Use of a dilatable exGraft™ conduit in single ventricle palliation.
Qadir A, Tannous P, Stephens EH, Kalra A, Forbess JM, Nugent A.
Ann Thorac Surg. 2020 Jan 25. pii: S0003-4975(20)30075-8. doi: 10.1016/j.athoracsur.2019.12.024. [Epub ahead of print]
Select item 31982878
Take Home Points:
- The major limitation of conduits made with prosthetic material is that they do not dilate much or grow with the patient.
- The development of a novel, balloon-expandable ePTFE conduit may change the management of patients that require a prosthetic conduit. This is the first published case of this conduit.
Commentary from Dr. Timothy Pirolli (Dallas), section editor of Congenital Heart Surgery Journal Watch: Surgically-placed conduits and vascular grafts are commonplace in congenital heart surgery. One obvious limitation to placing a prosthetic conduit between a ventricle and great vessel (as opposed to a homograft or autograft) is the lack of growth potential. A prosthetic conduit that could be dilated could revolutionize the field, as it would add the ability to minimize or delay redo surgeries, thus decreasing the associated morbidity and mortality. A start-up company in Pittsburgh (PECA labs) has developed a novel version of the ePTFE graft that has been shown to be dilated up to 200% its original diameter in bench trials.
I chose to highlight this case report because of its novelty. As a disclaimer, I am an unpaid consultant for this company and have had the ability to collaborate with this group of researchers on animal studies, some of which are on-going. Thus, I can attest first-hand that the graft handles well and does indeed dilate without significant recoil months after implantation. The graft also has the novel advantage of having radiopaque markers on it to allow for safer dilation during catheterization (Figure 1). As mentioned in this case report, the graft is FDA-approved and available for surgical implantation in human beings. This report represents the first published case of implantation and dilation of the novel exGraft™ in a patient undergoing congenital heart surgery.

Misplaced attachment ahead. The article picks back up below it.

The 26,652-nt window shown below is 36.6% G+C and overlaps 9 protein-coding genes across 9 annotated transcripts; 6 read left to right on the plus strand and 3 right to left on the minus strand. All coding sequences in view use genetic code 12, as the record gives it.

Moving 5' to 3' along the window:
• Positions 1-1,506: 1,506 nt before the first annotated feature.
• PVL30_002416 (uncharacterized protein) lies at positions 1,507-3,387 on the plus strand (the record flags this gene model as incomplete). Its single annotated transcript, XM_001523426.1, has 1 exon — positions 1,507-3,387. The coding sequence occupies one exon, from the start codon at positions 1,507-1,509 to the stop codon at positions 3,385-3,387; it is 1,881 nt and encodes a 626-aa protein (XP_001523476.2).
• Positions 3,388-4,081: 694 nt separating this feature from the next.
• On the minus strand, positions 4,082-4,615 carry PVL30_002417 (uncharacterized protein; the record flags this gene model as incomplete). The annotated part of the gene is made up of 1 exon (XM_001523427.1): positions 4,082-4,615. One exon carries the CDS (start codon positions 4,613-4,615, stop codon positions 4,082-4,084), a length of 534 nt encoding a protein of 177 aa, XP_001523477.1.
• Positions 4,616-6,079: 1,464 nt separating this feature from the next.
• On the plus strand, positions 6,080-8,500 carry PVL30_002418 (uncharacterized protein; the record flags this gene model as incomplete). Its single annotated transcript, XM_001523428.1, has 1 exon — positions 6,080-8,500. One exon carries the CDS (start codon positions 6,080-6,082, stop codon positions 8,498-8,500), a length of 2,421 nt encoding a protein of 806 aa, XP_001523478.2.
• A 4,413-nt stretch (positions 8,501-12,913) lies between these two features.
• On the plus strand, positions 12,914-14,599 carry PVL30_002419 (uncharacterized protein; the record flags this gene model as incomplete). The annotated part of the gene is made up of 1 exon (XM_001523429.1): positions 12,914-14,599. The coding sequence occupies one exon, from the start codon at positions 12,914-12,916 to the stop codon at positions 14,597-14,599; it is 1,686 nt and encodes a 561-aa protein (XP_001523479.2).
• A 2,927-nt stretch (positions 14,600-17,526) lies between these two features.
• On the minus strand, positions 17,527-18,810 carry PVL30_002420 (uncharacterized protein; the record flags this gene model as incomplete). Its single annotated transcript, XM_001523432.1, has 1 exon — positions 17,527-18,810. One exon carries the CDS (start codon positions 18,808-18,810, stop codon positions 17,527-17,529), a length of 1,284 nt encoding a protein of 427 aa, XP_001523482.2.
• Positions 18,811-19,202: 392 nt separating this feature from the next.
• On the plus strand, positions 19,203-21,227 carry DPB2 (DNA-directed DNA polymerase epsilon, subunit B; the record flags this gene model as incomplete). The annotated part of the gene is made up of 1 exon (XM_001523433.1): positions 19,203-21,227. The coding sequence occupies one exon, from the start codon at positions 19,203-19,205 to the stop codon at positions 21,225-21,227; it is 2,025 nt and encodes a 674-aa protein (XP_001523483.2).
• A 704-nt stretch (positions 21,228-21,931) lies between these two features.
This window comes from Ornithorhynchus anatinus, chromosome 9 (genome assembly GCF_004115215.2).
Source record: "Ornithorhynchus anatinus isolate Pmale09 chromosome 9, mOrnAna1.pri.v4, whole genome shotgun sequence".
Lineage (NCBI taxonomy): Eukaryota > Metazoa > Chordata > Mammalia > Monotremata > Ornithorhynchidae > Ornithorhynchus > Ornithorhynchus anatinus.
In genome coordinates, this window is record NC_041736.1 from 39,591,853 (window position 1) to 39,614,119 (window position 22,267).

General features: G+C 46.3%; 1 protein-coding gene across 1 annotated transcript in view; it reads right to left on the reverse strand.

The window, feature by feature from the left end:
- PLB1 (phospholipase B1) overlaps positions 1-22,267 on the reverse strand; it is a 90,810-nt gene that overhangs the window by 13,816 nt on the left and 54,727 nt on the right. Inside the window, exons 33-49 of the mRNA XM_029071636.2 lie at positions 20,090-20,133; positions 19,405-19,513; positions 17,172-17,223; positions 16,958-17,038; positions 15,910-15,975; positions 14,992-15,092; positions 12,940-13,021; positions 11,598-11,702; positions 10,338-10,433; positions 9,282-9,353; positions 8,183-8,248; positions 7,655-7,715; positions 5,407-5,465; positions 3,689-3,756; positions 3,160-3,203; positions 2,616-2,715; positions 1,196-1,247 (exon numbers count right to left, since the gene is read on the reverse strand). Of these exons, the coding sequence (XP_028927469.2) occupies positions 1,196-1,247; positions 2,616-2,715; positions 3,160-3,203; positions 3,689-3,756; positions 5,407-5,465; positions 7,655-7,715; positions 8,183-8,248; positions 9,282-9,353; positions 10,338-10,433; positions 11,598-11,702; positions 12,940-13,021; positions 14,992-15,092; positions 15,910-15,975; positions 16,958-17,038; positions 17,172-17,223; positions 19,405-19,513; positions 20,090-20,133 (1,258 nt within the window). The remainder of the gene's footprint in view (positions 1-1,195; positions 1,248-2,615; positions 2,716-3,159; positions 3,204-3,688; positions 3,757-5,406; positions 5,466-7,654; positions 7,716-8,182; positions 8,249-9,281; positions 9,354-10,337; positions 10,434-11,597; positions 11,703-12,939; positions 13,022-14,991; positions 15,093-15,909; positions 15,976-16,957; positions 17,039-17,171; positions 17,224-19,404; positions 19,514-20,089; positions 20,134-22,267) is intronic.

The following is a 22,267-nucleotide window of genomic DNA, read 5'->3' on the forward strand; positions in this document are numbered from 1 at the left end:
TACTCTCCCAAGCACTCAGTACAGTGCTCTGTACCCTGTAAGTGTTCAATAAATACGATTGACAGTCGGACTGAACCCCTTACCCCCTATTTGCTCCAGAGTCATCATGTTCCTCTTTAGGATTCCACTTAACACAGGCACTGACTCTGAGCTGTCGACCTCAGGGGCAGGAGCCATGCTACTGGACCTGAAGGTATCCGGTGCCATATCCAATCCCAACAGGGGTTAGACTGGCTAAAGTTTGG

The case report describes a relatively standard Stage 1 palliation of a baby born with hypoplastic left heart syndrome (MA/AA). The surgeon used of a 6 mm exGraft™ as an RV-PA (Sano) conduit in lieu of the relatively standard ring-enforced PTFE graft that is often used for Sano construction. Aspirin alone was used for shunt thrombosis prophylaxis. The patient underwent a pre-Glenn catheterization at age 5 months. A gradient across the conduit was found to be 60-65 mmHg and the conduit was then dilated to 9 mm by serial dilations (Figure 2). There was mild residual narrowing at the insertion site into the pulmonary arteries, but otherwise the conduit held its dilated diameter and did not require a stent placement. The patient proceeded to a Glenn at 7 months of age that had an uncomplicated postoperative course. At the time of the explant of the conduit, it had maintained its internal diameter 2 months after dilation (Figure 3).
As stated, this is the first published application of the novel exGraft™ in congenital heart surgery. The safe dilation of the graft to 150% its original diameter in this patient represents a potential milestone for our field. The use of the exGraft™ as a Sano conduit during a stage 1 palliation represents one of many potential uses of this graft. There is a range of sizes that would allow the graft to be used as a modified BT-shunt, interposition graft on large vessels, Fontan conduit and RV-PA conduits on larger children. The ability to implant and later enlarge a prosthetic graft would certainly decrease the morbidity and mortality associated with surgical correction of conduit dysfunction. The company is also working on valved-conduits that are balloon expandable, but those studies are still ongoing. In summary, the exGraft™ from PECA labs has the potential to change the paradigm of the timing and frequency of certain congenital heart surgical procedures.
Figure 1: Radiopaque markers on outer surface of an 8 mm exGraft
Figure 2: In vivo dilation of the exGraft RV-PA conduit. A) Baseline angiogram demonstrating slight luminal irregularity and proximal stenosis of the exGraft. B) Stored fluoro image of maximum balloon dilation to 9 mm. (C and D) Final exGraft angiograms in lateral and caudal angulation showing interval increase in graft diameter.
Figure 3: Images of explanted conduit. Note radio-opaque markers on outer surface of graft.